We study the cognitive and neural processes that derive meaning from speech and text. The long-term goals are to specify the algorithms by which linguistic input is converted in to mental representations of sentence meanings (such as propositions) and word meanings (such as concepts), and to characterize the neural circuits that implement these algorithms. We use a whole range of tools, including EEG, fMRI, MEG, and behavioral data. We apply these tools with an emphasis on natural or “every-day” language comprehension.

Lots of the stuff we think about in our lab are discussed in a conversation between Jon and the Brain Inspired Podcast host Paul Middlebrooks, go ahead and listen!


Currently, work in the lab is moving forward on three fronts:

The syntactic and semantic structures that are constructed incrementally during comprehension


Tree complexity based on a minimalist grammar modulates activation in the left anterior temporal lobe (middle pair) to a degree that is significantly larger than effects due to a simpler context-free syntactic representation

To combine linguistic insights with neural data, we need to specify the mapping between one domain and the other. We do so by building a computational model of the algorithm that describes how linguistic knowledge (like the rules of grammar) is used in real time. When such a model is built to make predictions about brain data, we call it a neuro-computational model.

The left-hand side of the graphic at the top of this page shows an example of how word-by-word cognitive states can be turned in to estimates for neural signals that are recorded while simply listening to a story.

In collaboration with John Hale and others we use this approach to test how syntactic representations are constructed incrementally by correlating the predictions of a range of computational models with data recorded using fMRI and EEG data while participants passively listen to a story.

Against these data we test models that incorporate to a range of syntactic proposals (e.g. Markov models, context-free grammars, textbook-based Minimalist grammars) and various ways of quantifying processing cost (e.g. tree complexity, surprisal.) We test these models against fMRI- and EEG-recorded brain activity.

Expectations based on syntactic hierarchy modulate evoked brain responses starting around 200 ms after word onset above-and-beyond expectations based on word-sequence information alone.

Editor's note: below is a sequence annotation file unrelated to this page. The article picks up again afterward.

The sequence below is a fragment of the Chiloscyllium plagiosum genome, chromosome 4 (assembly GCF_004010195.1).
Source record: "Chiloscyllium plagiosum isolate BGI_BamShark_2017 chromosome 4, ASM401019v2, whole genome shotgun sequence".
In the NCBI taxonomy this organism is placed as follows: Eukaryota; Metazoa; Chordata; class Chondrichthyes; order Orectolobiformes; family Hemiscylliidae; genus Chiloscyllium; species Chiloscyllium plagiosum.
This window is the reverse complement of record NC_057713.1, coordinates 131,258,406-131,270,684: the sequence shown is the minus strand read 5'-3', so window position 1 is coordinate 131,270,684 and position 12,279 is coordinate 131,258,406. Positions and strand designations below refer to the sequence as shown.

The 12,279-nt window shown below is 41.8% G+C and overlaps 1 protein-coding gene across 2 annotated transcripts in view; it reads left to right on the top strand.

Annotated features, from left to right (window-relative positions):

A sketch of some results are shown in the two figures. A 2012 paper introduces the basic approach, and a 2016 review paper covers the broader landscape. Results comparing different models with fMRI, MEG, and EEG are reported in several recent papers. Here’s John discussing some of our collaborative work at the 2018 ACL conference in Melbourne:


The neural circuits that map auditory signals to word meanings

Some of the research above serves a second purpose by mapping out the neural substrates of sentence comprehension. Previous studies have described the function of the left anterior temporal cortex in vague terms such as “sentence-level combinatorics” or “basic syntactic processes”. Our work with neuro-computational models replaces qualitative descriptions with a quantitatively precise functional hypothesis: this region carries out operations that are well described by a class predictive parsing algorithms defined over context free or mildly context sensitive grammars.

We also study neural signals that reflect spoken word recognition with a particular focus on timing: what factors affect when the brain (begins to) identify what word someone is saying? Prior research shows that word recognition is incremental – it begins before a word has been completed – and is sensitive to many aspects of context. With Dave Embick and others, We are currently zooming in on how properties of the context and properties of the stimulus together affect the speed of the neural response to words. One on-going study, for example, examines whether word onsets that are more informative about word identity lead to more rapid brain responses. This research is guided by computational models of speech recognition that estimate how information about word identify changes segment-by-segment.

In addition to familiar neural signals, like the N400 measured in ERP studies, we also examine neural oscillations which have been linked closely with neural mechanisms in the early stages of speech recognition. The figure below, from our 2014 paper, provides an example. Related work has been presented in a conference poster [pdf].

Time-frequency response to non words or to words that are unrelated or related to a preceding stimulus (from Brennan et al., 2014)

Time-frequency response from the left auditory cortex to non-words or to words that are unrelated or related to a preceding stimulus (from Brennan et al., 2014)

Linking pathologies in word and sentence comprehension with atypical neural patterning

The video below is a short 10 minute presentation summarizing some of our ongoing work on studying sentence processing and brain mechanisms in Autism Spectrum Disorders.

This 2018 paper reports correlations between neural coherence and several aspects of ASD symtomology, and this other 2018 paper reports results concerning syntactic predictions.